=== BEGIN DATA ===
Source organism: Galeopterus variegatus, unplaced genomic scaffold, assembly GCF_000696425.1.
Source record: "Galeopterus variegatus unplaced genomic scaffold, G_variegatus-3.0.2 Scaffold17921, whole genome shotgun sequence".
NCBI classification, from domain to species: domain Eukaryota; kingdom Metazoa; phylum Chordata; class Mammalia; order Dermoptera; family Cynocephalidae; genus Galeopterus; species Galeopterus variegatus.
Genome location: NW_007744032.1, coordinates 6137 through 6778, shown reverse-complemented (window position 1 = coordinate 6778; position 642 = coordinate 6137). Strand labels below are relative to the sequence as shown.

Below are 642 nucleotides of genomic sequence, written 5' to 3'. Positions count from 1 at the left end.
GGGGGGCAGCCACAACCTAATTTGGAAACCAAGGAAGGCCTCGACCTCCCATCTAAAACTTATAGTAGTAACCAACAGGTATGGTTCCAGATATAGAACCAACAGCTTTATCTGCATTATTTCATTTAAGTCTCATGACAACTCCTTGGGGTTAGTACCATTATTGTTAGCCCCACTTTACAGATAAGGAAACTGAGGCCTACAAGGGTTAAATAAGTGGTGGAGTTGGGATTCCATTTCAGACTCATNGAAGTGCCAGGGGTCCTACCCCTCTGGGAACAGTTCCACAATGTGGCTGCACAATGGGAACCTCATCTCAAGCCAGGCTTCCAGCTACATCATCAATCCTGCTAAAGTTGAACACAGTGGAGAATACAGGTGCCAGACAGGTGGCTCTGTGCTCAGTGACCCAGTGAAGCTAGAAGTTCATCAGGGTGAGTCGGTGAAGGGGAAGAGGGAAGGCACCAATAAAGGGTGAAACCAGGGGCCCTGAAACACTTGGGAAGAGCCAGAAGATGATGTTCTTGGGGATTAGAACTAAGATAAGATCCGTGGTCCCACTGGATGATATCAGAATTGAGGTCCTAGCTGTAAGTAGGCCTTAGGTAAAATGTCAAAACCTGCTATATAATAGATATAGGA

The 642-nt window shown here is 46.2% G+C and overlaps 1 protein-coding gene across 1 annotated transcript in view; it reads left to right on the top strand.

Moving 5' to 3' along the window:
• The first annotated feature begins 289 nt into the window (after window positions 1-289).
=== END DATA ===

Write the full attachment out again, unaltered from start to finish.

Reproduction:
Source organism: Galeopterus variegatus, unplaced genomic scaffold, assembly GCF_000696425.1.
Source record: "Galeopterus variegatus unplaced genomic scaffold, G_variegatus-3.0.2 Scaffold17921, whole genome shotgun sequence".
NCBI classification, from domain to species: domain Eukaryota; kingdom Metazoa; phylum Chordata; class Mammalia; order Dermoptera; family Cynocephalidae; genus Galeopterus; species Galeopterus variegatus.
Genome location: NW_007744032.1, coordinates 6137 through 6778, shown reverse-complemented (window position 1 = coordinate 6778; position 642 = coordinate 6137). Strand labels below are relative to the sequence as shown.

Below are 642 nucleotides of genomic sequence, written 5' to 3'. Positions count from 1 at the left end.
GGGGGGCAGCCACAACCTAATTTGGAAACCAAGGAAGGCCTCGACCTCCCATCTAAAACTTATAGTAGTAACCAACAGGTATGGTTCCAGATATAGAACCAACAGCTTTATCTGCATTATTTCATTTAAGTCTCATGACAACTCCTTGGGGTTAGTACCATTATTGTTAGCCCCACTTTACAGATAAGGAAACTGAGGCCTACAAGGGTTAAATAAGTGGTGGAGTTGGGATTCCATTTCAGACTCATNGAAGTGCCAGGGGTCCTACCCCTCTGGGAACAGTTCCACAATGTGGCTGCACAATGGGAACCTCATCTCAAGCCAGGCTTCCAGCTACATCATCAATCCTGCTAAAGTTGAACACAGTGGAGAATACAGGTGCCAGACAGGTGGCTCTGTGCTCAGTGACCCAGTGAAGCTAGAAGTTCATCAGGGTGAGTCGGTGAAGGGGAAGAGGGAAGGCACCAATAAAGGGTGAAACCAGGGGCCCTGAAACACTTGGGAAGAGCCAGAAGATGATGTTCTTGGGGATTAGAACTAAGATAAGATCCGTGGTCCCACTGGATGATATCAGAATTGAGGTCCTAGCTGTAAGTAGGCCTTAGGTAAAATGTCAAAACCTGCTATATAATAGATATAGGA

The 642-nt window shown here is 46.2% G+C and overlaps 1 protein-coding gene across 1 annotated transcript in view; it reads left to right on the top strand.

Moving 5' to 3' along the window:
• The first annotated feature begins 289 nt into the window (after window positions 1-289).